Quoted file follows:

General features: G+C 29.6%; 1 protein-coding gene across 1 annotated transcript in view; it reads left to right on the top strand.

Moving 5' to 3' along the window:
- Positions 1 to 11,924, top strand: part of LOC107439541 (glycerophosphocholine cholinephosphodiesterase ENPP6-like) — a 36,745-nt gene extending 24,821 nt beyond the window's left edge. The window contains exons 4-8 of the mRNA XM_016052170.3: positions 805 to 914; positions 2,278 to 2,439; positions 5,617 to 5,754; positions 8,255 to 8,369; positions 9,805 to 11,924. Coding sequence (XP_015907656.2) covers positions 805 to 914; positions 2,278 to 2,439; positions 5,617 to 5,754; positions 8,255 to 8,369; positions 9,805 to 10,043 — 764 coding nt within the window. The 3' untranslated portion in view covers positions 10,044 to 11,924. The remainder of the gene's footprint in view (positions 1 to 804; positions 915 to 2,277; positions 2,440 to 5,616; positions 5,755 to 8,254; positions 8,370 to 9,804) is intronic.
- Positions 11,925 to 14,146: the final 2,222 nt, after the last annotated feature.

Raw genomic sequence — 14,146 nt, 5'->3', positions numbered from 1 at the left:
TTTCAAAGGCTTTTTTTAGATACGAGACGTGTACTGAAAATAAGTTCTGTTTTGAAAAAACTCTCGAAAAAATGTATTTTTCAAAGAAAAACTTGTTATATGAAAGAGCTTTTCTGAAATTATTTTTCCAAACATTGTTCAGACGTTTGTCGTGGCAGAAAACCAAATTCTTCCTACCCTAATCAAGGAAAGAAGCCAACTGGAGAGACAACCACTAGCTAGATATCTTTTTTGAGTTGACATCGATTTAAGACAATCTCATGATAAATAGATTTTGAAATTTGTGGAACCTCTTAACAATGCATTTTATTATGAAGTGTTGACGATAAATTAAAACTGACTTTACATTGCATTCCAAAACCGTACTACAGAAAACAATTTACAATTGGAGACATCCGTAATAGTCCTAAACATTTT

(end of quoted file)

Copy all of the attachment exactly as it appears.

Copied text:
General features: G+C 29.6%; 1 protein-coding gene across 1 annotated transcript in view; it reads left to right on the top strand.

Moving 5' to 3' along the window:
- Positions 1 to 11,924, top strand: part of LOC107439541 (glycerophosphocholine cholinephosphodiesterase ENPP6-like) — a 36,745-nt gene extending 24,821 nt beyond the window's left edge. The window contains exons 4-8 of the mRNA XM_016052170.3: positions 805 to 914; positions 2,278 to 2,439; positions 5,617 to 5,754; positions 8,255 to 8,369; positions 9,805 to 11,924. Coding sequence (XP_015907656.2) covers positions 805 to 914; positions 2,278 to 2,439; positions 5,617 to 5,754; positions 8,255 to 8,369; positions 9,805 to 10,043 — 764 coding nt within the window. The 3' untranslated portion in view covers positions 10,044 to 11,924. The remainder of the gene's footprint in view (positions 1 to 804; positions 915 to 2,277; positions 2,440 to 5,616; positions 5,755 to 8,254; positions 8,370 to 9,804) is intronic.
- Positions 11,925 to 14,146: the final 2,222 nt, after the last annotated feature.

Raw genomic sequence — 14,146 nt, 5'->3', positions numbered from 1 at the left:
TTTCAAAGGCTTTTTTTAGATACGAGACGTGTACTGAAAATAAGTTCTGTTTTGAAAAAACTCTCGAAAAAATGTATTTTTCAAAGAAAAACTTGTTATATGAAAGAGCTTTTCTGAAATTATTTTTCCAAACATTGTTCAGACGTTTGTCGTGGCAGAAAACCAAATTCTTCCTACCCTAATCAAGGAAAGAAGCCAACTGGAGAGACAACCACTAGCTAGATATCTTTTTTGAGTTGACATCGATTTAAGACAATCTCATGATAAATAGATTTTGAAATTTGTGGAACCTCTTAACAATGCATTTTATTATGAAGTGTTGACGATAAATTAAAACTGACTTTACATTGCATTCCAAAACCGTACTACAGAAAACAATTTACAATTGGAGACATCCGTAATAGTCCTAAACATTTT